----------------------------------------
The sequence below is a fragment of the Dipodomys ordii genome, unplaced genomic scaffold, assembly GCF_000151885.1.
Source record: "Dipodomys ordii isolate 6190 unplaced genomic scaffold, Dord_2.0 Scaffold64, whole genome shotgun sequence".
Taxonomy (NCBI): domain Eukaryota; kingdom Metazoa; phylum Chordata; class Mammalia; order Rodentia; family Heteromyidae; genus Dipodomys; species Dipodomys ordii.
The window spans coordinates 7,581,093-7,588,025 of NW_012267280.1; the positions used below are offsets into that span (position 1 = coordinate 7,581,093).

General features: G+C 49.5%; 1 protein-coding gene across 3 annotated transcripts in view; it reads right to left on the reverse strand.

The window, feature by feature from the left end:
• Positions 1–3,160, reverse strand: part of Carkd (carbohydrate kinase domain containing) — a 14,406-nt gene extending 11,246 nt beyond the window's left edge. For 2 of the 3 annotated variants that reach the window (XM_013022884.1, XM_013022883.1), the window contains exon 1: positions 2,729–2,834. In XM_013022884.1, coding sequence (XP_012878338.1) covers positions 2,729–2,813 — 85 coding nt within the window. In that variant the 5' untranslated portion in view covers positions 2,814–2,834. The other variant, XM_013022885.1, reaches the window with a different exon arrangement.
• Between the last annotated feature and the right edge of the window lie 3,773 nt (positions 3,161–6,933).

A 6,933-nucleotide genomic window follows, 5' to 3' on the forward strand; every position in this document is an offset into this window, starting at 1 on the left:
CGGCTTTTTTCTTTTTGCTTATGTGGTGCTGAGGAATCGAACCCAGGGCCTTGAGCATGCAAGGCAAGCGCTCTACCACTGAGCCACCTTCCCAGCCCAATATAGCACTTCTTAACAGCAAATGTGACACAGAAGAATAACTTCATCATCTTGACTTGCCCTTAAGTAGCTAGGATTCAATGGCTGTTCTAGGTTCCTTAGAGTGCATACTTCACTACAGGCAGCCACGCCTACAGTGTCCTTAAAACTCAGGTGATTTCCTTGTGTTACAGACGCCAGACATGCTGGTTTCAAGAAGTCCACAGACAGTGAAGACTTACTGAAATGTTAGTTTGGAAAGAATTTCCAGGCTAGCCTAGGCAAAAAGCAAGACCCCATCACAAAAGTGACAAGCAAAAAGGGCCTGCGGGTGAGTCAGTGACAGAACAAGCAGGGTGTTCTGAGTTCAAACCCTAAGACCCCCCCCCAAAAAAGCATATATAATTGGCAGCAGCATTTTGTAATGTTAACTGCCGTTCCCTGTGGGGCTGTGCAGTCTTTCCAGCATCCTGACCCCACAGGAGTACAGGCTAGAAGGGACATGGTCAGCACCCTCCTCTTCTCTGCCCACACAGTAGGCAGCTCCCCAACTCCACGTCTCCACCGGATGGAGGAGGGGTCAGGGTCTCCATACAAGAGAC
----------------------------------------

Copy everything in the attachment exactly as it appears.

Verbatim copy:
The sequence below is a fragment of the Dipodomys ordii genome, unplaced genomic scaffold, assembly GCF_000151885.1.
Source record: "Dipodomys ordii isolate 6190 unplaced genomic scaffold, Dord_2.0 Scaffold64, whole genome shotgun sequence".
Taxonomy (NCBI): domain Eukaryota; kingdom Metazoa; phylum Chordata; class Mammalia; order Rodentia; family Heteromyidae; genus Dipodomys; species Dipodomys ordii.
The window spans coordinates 7,581,093-7,588,025 of NW_012267280.1; the positions used below are offsets into that span (position 1 = coordinate 7,581,093).

General features: G+C 49.5%; 1 protein-coding gene across 3 annotated transcripts in view; it reads right to left on the reverse strand.

The window, feature by feature from the left end:
• Positions 1–3,160, reverse strand: part of Carkd (carbohydrate kinase domain containing) — a 14,406-nt gene extending 11,246 nt beyond the window's left edge. For 2 of the 3 annotated variants that reach the window (XM_013022884.1, XM_013022883.1), the window contains exon 1: positions 2,729–2,834. In XM_013022884.1, coding sequence (XP_012878338.1) covers positions 2,729–2,813 — 85 coding nt within the window. In that variant the 5' untranslated portion in view covers positions 2,814–2,834. The other variant, XM_013022885.1, reaches the window with a different exon arrangement.
• Between the last annotated feature and the right edge of the window lie 3,773 nt (positions 3,161–6,933).

A 6,933-nucleotide genomic window follows, 5' to 3' on the forward strand; every position in this document is an offset into this window, starting at 1 on the left:
CGGCTTTTTTCTTTTTGCTTATGTGGTGCTGAGGAATCGAACCCAGGGCCTTGAGCATGCAAGGCAAGCGCTCTACCACTGAGCCACCTTCCCAGCCCAATATAGCACTTCTTAACAGCAAATGTGACACAGAAGAATAACTTCATCATCTTGACTTGCCCTTAAGTAGCTAGGATTCAATGGCTGTTCTAGGTTCCTTAGAGTGCATACTTCACTACAGGCAGCCACGCCTACAGTGTCCTTAAAACTCAGGTGATTTCCTTGTGTTACAGACGCCAGACATGCTGGTTTCAAGAAGTCCACAGACAGTGAAGACTTACTGAAATGTTAGTTTGGAAAGAATTTCCAGGCTAGCCTAGGCAAAAAGCAAGACCCCATCACAAAAGTGACAAGCAAAAAGGGCCTGCGGGTGAGTCAGTGACAGAACAAGCAGGGTGTTCTGAGTTCAAACCCTAAGACCCCCCCCCAAAAAAGCATATATAATTGGCAGCAGCATTTTGTAATGTTAACTGCCGTTCCCTGTGGGGCTGTGCAGTCTTTCCAGCATCCTGACCCCACAGGAGTACAGGCTAGAAGGGACATGGTCAGCACCCTCCTCTTCTCTGCCCACACAGTAGGCAGCTCCCCAACTCCACGTCTCCACCGGATGGAGGAGGGGTCAGGGTCTCCATACAAGAGAC